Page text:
Allegro MicroSystems Europe, simulation software
Allegro MicroSystems Europe develops new simulation software for automotive sensors
News Release from:
Allegro MicroSystems Europe Ltd
19 February 2007
Engineers at the Allegro MicroSystems Europe Sensor Applications Centre in Annecy, France, have developed a software simulator for the company's automotive Hall-effect sensors that has dramatically reduced development times and eased interaction with customers.
The new software was first implemented by development engineer Thomas Beauchêne and produces behavioral models of gear-tooth sensors based on design schematics. This means that Allegro can optimise the chip architecture before going through expensive silicon iterations.
The simulation tool also allows for immediate and fast customer support if a sensor in the field exhibits anomalous behaviour. All the customer has to do is to provide Allegro with the analogue differential magnetic sensor signal, which is then imported into the simulator prior to running the behavioral part model on real customer data to see if the problem can be reproduced.
'We felt the need for such a dedicated tool because traditional EDA design tools, although accurate, were far too complex and very slow for use in applications support and for doing high-level algorithm evaluations', comments Dr. Andreas Friedrich, European Sensor Applications Manager: 'We hired Thomas Beauchêne in January 2004 because he had just the right background for developing a dedicated system, and we implemented our first behavioural model of an Allegro gear-tooth sensor later that year.'
Allegro MicroSystems is a world leader in automotive Hall-effect gear-tooth sensors which acquire speed, position and direction information from rotating ferrous targets in cam, crank, transmission and wheel speed sensing applications. The signals produced by the sensors are typically fed to automotive engine control units or anti-lock braking systems.
A key element of the Allegro sensor philosophy is the incorporation of advanced signal-processing algorithms that optimise the performance of the devices and minimise the effect of external influences such as vibration. To develop and debug these algorithms, Allegro engineers need to simulate all possible driving scenarios, such as driving over potholes, navigating sharp corners, and reacting to ferrous materials flying in front of the sensor.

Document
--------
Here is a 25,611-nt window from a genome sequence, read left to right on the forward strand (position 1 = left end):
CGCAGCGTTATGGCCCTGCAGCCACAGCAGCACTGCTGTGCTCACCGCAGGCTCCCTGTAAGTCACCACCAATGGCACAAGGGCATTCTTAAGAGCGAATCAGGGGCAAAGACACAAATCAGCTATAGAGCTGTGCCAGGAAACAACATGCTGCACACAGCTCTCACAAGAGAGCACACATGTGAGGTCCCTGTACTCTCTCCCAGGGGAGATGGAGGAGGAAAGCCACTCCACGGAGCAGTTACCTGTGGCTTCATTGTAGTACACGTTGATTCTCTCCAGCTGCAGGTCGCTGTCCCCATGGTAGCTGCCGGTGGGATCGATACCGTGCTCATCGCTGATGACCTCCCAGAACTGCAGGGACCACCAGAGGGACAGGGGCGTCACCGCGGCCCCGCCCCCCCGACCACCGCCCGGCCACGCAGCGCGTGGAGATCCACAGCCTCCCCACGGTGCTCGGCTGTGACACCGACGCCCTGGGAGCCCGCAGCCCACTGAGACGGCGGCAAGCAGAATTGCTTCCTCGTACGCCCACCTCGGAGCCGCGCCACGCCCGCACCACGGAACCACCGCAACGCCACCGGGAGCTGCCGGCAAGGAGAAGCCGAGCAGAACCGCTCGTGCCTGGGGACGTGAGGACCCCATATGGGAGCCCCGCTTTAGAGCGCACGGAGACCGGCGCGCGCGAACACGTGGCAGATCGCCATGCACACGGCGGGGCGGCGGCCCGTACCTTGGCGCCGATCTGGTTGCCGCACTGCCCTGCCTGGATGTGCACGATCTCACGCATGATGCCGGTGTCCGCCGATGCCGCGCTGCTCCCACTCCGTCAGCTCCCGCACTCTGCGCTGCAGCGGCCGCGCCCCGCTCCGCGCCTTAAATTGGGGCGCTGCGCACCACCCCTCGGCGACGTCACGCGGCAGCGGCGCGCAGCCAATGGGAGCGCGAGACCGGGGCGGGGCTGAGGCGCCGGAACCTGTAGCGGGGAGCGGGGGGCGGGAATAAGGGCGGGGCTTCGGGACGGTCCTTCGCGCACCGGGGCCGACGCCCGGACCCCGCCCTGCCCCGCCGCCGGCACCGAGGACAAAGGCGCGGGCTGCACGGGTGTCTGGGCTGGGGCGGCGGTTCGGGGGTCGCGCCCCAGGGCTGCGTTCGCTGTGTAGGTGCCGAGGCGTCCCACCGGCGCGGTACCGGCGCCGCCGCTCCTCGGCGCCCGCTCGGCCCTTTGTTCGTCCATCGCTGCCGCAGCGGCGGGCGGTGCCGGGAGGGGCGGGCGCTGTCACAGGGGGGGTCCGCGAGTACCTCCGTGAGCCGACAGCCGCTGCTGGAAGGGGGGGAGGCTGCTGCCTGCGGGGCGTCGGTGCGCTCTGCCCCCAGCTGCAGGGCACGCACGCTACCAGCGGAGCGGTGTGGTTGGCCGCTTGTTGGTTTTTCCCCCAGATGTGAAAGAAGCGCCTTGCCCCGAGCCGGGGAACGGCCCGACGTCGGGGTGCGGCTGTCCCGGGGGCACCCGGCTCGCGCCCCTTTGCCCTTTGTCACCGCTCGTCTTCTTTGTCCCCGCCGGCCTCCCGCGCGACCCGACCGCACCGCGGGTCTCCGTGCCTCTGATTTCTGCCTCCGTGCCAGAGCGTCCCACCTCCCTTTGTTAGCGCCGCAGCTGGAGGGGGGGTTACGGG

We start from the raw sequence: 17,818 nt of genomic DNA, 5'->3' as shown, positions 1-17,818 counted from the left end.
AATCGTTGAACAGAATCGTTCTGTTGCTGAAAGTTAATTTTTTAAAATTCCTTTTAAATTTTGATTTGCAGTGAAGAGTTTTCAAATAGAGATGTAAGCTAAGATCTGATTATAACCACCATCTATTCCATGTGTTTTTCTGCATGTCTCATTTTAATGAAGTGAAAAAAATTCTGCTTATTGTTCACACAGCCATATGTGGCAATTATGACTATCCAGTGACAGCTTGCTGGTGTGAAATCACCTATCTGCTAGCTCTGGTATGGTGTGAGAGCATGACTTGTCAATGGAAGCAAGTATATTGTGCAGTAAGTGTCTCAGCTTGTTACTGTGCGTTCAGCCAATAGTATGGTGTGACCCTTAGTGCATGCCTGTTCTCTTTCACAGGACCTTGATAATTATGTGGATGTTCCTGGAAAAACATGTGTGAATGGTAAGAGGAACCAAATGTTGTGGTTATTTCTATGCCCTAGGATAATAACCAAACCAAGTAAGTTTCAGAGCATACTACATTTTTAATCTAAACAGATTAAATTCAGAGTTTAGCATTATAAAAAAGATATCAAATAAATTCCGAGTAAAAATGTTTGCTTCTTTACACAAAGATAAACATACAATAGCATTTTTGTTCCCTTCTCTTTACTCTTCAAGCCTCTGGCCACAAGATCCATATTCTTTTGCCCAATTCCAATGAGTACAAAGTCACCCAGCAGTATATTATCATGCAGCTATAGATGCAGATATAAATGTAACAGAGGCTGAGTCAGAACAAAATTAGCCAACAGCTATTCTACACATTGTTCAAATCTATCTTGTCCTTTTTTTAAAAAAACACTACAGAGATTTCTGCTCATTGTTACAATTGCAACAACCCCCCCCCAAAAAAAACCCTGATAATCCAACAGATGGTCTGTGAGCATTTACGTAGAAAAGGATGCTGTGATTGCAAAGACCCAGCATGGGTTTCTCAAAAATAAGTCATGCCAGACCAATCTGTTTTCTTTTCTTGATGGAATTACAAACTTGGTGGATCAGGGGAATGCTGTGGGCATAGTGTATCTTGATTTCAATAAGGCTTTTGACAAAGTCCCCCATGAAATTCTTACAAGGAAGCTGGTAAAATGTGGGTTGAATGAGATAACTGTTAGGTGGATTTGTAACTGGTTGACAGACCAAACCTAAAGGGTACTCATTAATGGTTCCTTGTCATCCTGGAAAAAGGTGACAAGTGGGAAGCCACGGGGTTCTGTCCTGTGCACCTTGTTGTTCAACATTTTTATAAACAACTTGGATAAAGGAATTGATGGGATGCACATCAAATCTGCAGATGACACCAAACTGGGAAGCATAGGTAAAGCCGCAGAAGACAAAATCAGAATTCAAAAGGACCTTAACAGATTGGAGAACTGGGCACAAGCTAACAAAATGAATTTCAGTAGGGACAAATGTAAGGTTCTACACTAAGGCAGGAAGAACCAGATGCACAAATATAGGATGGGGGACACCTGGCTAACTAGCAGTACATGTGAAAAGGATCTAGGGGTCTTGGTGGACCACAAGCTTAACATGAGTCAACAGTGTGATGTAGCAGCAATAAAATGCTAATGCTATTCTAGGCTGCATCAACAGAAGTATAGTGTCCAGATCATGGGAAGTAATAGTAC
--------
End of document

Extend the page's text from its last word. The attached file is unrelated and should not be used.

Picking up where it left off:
In order to develop the simulator software, Allegro's engineering team looked at a number of standard tools, evaluating ease of use, model development time, simulation time, and how well the simulation results matched the behaviour of the actual part. They also considered cost and flexibility in tool deployment. Based on their findings, Allegro selected Matlab and Simulink from MathWorks to design and validate system models.
Initial evaluation of high-level algorithms is done through Matlab scripts.
This leads to the shortest simulation times and allows for quick validation of new algorithms. The limitation of this approach is set by the subsequent conversion of the Matlab script into actual device schematics.
Using Simulink, the design engineers develop and simulate device algorithms before realising the IC at the transistor level. Later, they compare simulations between Simulink and their IC design tool to validate their models before implementation. Allegro engineers also model existing sensors and compare the simulations with sensors in development to validate performance. These models enable systems engineers to help customers design systems with Allegro sensors.
After the initial evaluation phase using Matlab scripts, the chip architecture is finalised by simulating and developing the behavioural models with Simulink before implementing the transistor-level models with an IC design tool.
During the initial design phase, designers simulate basic inputs to devices such as sine, triangle and square waves. Systems engineers continue to also use the simulator models in conjunction with a laboratory mapping station to compare actual magnetic waveforms with real-world targets. This enables the design team to account for real-world target design considerations when evaluating new algorithms.
In addition to reducing the time to market for new devices such as Allegro's next-generation engine management sensors, the simulator software has greatly reduced the risk of algorithm flaws, while also allowing product engineers to simulate how the part will behave when configured during testing.